Mediterranean corals under global warming and ocean acidification

Anthropogenic-driven accumulation of CO2 in the atmosphere and projected ocean acidification has raised concerns regarding the eventual impact on coral reefs. Little is known however about the physiological response of corals to increased pCO2 and ocean acidification and it is difficult hence to predict what shifts these ecosystems will experience. It has been demonstrated that skeleton-producing corals grown in experimental acidified conditions are able to sustain basic life functions in a sea anemone-like form and will resume skeleton-building when reintroduced to normal modern marine conditions. However, in a natural environment and under ocean acidification conditions, calcifying organisms were absent. This can be attributed probably to ecological processes rather than physiological processes that drive shifts in benthic community structure. It should be noted that ocean acidification does not operate in isolation and that other stressors such as sea water elevated temperature and local stressors may act sooner than expected on coral communities, maybe before ocean acidification will affect these populations. The combination of global warming, ocean acidification and anthropogenic local stressors might shift coral populations to extinction within a few decades as is already apparent from some populations such as Cladocora caespitosa which reached extinction in some sites in the eastern Mediterranean Sea.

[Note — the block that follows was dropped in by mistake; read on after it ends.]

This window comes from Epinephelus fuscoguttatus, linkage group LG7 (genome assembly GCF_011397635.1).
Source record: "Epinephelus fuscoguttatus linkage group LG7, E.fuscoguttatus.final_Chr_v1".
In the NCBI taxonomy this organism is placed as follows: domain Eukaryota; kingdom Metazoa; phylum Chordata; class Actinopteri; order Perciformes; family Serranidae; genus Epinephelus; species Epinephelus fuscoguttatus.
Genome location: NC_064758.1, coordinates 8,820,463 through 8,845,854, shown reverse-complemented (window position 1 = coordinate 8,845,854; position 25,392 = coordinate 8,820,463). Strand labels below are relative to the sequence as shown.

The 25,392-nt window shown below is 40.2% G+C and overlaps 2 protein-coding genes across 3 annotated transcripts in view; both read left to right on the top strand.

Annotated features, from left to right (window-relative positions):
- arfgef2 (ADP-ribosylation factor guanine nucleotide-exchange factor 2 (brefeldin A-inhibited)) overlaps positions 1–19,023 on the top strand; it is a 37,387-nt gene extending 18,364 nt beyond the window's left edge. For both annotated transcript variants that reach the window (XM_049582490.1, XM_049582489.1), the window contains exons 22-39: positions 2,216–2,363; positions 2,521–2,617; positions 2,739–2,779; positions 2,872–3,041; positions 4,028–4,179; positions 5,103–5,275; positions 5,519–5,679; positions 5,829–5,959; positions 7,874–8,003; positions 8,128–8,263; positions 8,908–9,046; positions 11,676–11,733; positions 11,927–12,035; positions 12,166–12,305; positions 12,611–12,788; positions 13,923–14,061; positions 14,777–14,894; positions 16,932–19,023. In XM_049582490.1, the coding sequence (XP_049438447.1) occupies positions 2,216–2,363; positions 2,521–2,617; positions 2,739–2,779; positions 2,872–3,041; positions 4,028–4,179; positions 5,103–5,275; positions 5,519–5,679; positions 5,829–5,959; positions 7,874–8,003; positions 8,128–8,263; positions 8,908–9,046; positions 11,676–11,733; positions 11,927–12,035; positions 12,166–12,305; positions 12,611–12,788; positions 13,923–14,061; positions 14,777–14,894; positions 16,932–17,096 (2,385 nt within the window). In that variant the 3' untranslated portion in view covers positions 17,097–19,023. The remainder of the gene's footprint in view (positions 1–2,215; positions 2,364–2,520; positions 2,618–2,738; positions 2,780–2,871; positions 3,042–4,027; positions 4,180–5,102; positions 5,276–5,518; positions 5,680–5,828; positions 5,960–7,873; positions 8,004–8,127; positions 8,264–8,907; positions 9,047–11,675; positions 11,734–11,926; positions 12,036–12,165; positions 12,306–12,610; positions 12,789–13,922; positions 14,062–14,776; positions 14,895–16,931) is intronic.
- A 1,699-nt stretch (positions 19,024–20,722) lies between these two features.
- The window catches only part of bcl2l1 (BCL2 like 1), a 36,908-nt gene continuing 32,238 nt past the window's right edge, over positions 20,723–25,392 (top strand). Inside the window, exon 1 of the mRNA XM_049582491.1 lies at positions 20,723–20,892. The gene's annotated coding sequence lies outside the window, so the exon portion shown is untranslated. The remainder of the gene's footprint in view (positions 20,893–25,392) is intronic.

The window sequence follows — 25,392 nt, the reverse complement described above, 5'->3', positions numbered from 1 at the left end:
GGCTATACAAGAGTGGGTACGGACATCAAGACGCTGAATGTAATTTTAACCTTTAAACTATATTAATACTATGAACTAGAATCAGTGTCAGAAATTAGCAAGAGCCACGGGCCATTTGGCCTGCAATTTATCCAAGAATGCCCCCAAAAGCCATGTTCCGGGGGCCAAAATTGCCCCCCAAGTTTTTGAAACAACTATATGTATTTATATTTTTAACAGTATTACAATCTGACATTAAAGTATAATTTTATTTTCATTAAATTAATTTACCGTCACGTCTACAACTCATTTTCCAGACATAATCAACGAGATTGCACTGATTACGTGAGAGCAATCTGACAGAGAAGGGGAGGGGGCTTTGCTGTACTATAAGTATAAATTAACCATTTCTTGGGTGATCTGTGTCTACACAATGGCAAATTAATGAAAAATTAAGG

Fine M. & Mordechay T., 2008. Mediterranean corals under global warming and ocean acidification. In: Briand F. (Ed.), Impacts of acidification on biological, chemical and physical systems in the Mediterranean and Black Seas, pp. 65-69. Monaco: CIESM. Article.

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